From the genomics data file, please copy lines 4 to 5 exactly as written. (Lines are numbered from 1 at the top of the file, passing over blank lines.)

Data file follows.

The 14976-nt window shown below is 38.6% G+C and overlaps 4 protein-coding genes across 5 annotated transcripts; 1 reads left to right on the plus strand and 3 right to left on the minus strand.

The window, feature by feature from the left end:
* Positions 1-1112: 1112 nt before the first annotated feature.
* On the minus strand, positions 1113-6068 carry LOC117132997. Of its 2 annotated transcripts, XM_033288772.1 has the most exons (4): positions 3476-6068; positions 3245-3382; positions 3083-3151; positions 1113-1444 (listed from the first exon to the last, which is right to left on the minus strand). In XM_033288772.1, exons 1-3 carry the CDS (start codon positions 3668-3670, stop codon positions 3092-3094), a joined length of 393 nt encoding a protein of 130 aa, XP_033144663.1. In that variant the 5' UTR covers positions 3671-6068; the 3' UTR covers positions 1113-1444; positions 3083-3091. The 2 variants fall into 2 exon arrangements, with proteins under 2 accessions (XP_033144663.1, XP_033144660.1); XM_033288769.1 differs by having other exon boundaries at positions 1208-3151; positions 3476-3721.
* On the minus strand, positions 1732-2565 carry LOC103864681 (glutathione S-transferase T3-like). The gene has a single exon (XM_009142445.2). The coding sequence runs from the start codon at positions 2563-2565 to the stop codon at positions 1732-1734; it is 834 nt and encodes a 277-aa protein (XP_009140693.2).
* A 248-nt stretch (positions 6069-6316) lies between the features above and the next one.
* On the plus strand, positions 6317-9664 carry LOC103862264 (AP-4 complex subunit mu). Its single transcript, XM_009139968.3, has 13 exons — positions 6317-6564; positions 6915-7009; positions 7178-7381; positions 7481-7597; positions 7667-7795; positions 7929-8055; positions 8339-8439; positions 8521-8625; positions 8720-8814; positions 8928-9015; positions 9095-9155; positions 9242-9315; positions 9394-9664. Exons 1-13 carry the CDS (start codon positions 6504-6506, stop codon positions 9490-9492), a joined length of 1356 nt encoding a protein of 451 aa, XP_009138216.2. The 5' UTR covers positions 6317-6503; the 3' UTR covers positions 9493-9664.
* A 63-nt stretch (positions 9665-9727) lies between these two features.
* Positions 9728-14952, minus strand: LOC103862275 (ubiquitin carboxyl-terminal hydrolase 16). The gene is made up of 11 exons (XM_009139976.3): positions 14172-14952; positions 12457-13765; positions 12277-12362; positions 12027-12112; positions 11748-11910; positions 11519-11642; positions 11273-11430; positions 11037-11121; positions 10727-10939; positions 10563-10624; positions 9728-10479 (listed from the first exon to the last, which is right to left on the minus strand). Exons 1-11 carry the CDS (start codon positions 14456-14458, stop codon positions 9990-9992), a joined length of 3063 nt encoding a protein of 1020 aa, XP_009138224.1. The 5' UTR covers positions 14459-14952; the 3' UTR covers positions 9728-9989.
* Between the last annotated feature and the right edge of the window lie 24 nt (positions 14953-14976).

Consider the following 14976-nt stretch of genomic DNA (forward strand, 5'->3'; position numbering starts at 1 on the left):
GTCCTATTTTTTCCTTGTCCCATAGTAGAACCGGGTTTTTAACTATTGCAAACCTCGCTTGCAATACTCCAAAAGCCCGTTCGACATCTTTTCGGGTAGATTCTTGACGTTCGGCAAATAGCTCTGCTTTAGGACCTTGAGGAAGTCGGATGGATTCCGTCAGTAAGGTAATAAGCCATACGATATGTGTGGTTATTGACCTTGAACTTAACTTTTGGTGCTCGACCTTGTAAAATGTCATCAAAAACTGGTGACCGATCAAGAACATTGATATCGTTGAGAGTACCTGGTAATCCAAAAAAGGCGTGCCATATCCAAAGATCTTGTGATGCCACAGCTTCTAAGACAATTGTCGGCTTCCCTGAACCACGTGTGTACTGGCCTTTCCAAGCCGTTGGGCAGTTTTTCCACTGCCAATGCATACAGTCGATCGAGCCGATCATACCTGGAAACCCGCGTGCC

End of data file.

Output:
* On the minus strand, positions 1113-6068 carry LOC117132997. Of its 2 annotated transcripts, XM_033288772.1 has the most exons (4): positions 3476-6068; positions 3245-3382; positions 3083-3151; positions 1113-1444 (listed from the first exon to the last, which is right to left on the minus strand). In XM_033288772.1, exons 1-3 carry the CDS (start codon positions 3668-3670, stop codon positions 3092-3094), a joined length of 393 nt encoding a protein of 130 aa, XP_033144663.1. In that variant the 5' UTR covers positions 3671-6068; the 3' UTR covers positions 1113-1444; positions 3083-3091. The 2 variants fall into 2 exon arrangements, with proteins under 2 accessions (XP_033144663.1, XP_033144660.1); XM_033288769.1 differs by having other exon boundaries at positions 1208-3151; positions 3476-3721.
* On the minus strand, positions 1732-2565 carry LOC103864681 (glutathione S-transferase T3-like). The gene has a single exon (XM_009142445.2). The coding sequence runs from the start codon at positions 2563-2565 to the stop codon at positions 1732-1734; it is 834 nt and encodes a 277-aa protein (XP_009140693.2).